The human body produces the amino acid taurine, which is also found in several meals and has been shown to slow down the ageing process in mice and monkeys.
According to a recent study, the semi-essential amino acid taurine can delay ageing. Despite the fact that the element is prevalent in humans, the study was conducted on animals, and it was found to be connected to physiological alterations.
The body makes taurine, which is also found in some meals like fish, dairy products, and meat.
Lead author Vijay Yadav, an assistant professor of genetics and development at Columbia University Vagelos College of Physicians and Surgeons in the US, reported his findings in the journal Science. He claimed that giving taurine to mice and monkeys externally delayed ageing and improved their health.
What the study found
12,000 Europeans aged 60 participated in the initial investigation, which included about 50 health metrics. They discovered that higher taurine levels were linked to better health, including lower levels of type 2 diabetes, obesity, hypertension, and inflammation.
Key ageing indicators such increased DNA damage, development of DNA damage, telomerase deficiency, reduced mitochondrial function, and cellular senescence were all slowed by taurin supplementation.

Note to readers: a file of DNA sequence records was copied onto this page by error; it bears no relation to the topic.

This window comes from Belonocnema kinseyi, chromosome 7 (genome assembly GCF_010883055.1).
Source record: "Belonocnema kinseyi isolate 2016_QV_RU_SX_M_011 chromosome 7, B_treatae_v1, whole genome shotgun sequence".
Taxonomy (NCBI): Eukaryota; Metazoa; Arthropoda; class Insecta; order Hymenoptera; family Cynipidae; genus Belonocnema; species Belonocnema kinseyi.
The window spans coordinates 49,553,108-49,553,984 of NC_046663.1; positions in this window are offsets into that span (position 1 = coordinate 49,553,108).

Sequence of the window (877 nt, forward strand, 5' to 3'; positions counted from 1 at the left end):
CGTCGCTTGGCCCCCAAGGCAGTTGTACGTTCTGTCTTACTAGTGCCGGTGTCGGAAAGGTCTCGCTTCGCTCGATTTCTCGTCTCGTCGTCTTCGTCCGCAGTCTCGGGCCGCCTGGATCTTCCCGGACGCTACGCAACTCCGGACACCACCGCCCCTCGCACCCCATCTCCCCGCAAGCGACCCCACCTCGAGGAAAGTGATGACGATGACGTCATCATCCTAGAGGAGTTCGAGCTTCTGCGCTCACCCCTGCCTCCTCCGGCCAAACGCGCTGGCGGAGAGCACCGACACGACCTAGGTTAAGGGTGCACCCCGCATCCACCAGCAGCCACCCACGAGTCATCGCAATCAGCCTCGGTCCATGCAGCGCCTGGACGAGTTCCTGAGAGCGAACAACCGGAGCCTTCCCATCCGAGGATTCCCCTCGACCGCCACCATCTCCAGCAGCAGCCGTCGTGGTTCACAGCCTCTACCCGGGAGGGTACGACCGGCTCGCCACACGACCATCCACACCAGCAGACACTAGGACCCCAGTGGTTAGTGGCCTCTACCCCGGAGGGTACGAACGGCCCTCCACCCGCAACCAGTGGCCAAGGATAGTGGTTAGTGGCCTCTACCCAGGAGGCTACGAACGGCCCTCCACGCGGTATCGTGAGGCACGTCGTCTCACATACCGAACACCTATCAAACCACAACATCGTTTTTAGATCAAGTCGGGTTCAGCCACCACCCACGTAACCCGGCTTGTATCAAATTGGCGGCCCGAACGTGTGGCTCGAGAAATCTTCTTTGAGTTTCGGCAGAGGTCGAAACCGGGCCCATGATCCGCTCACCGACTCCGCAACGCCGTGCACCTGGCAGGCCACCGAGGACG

The researchers discovered that taurine supplements improved the average longevity of male and female mice by 10% and 14%, respectively (seven to eight human years), after a year of research on mice given the supplements. Additionally, mice that fed taurine lived longer than control mice, regardless of sex. Moreover, the researchers discovered that bone, muscle, the pancreas, the brain, the fat in the gut, and the immune system all functioned better as a result of taurine administration.
The scientists found that taurine prevented weight gain, increased bone density in the legs and spine, and strengthened immune systems in rhesus monkeys. The results of two trials conducted by the researchers indicated taurine’s ability to delay ageing, even if the effects of taurine supplements in humans are still unknown.
Long-term, well monitored taurine supplementation experiments with health span and life span as endpoints are needed to determine whether taurine insufficiency is a factor in ageing in humans as well.